Saturday, September 27, 2014

Doomsday Preppers

Reality TV.   Not mine, not yours, but someone's reality, showcased for everyone to see, and I suppose intended to facilitate your gloating over that your reality is different from/better than what you are watching.

I had never seen the program, but late at night when you're trying to wind down I thought I'd give it an eyeball.


Very first episode, here's what I noticed:
  • lots of 'stuff' in one yard, easy for someone to hide behind 
  • expectation that breakdown of power grid, e.g., will be like fall of Saigon
  • no protection for jars on shelves against falling off in an earthquake
  • lots of home canned goods; shelf life is not as long as commercial stuff
  • windows on ground level in 3/8" steel shipping containers = weak points
  • statement that cooking reduces nutrients and proteins in fish (countered by the producer with a statement of the facts of the matter on screen)
  • overweight and badly packed bugout bag
  • focusing on fitness (4 hours/day) and not balancing with practical knowledge 
  • assumption that all other women will have to 'whore themselves out' to survive (based, I think, on a book I've read excerpts from, which assumes a woman without a man can't survive without the aforementioned 'whoring out'; the book having been written by a man, there is definitely a grain of salt to be taken there)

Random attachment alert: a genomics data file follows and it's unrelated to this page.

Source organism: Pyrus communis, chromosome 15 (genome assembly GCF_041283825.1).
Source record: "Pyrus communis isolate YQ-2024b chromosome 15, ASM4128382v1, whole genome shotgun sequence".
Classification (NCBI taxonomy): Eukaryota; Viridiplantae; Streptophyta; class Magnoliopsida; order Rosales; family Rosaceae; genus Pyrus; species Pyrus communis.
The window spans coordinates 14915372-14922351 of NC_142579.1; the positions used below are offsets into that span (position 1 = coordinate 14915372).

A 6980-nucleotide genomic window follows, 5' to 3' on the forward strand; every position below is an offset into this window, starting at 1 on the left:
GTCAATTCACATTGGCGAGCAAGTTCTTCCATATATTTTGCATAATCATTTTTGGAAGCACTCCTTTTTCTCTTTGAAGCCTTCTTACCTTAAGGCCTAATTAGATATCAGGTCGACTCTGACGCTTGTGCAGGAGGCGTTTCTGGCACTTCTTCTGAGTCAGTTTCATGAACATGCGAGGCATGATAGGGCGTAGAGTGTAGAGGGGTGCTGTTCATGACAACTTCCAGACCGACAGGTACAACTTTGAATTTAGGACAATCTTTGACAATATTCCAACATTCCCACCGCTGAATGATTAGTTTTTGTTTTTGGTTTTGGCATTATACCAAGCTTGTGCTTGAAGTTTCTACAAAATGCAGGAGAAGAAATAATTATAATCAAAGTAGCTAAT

Now, I admit to being picky, but these weren't small issues I felt I could suspend reality for.  

Will I keep watching this series?  Yes, and here's why:

When you watch programs like this, or read blog posts (even this one!) you should be keeping a weather eye out for whether or not there's any truth to be had or whether you are reading or watching a can of worms in bullshit sauce being opened.  If a casual perusal of Doomsday Preppers alerts you to what not to do, that's a good thing.  If it points out a flaw in your emergency preparations, that's a good thing. 

I'm including this blog in the 'can' reference; what works for me might not work for you.  Your mileage may differ.  Your experience/situation/location/perception, etc., may require something else entirely.  And that's what I recommend:  that you prepare for emergencies in a way that makes sense to you, not to me, not to Uncle Bob, and not to your Facebook friends.  To YOU.  And read/watch with a judicious eye; don't assume that anybody writing or producing anything knows anything.

Anyway...Doomsday Preppers at least shows some things not to do.  Take that first episode:  'we have 50,000 pounds of food'...yeah, and the first earthquake, without you having ensured it won't fall off the shelf, it will, and you're up the creek with a pantry full of busted glass and a mix of wet and dry food that is now totally inedible.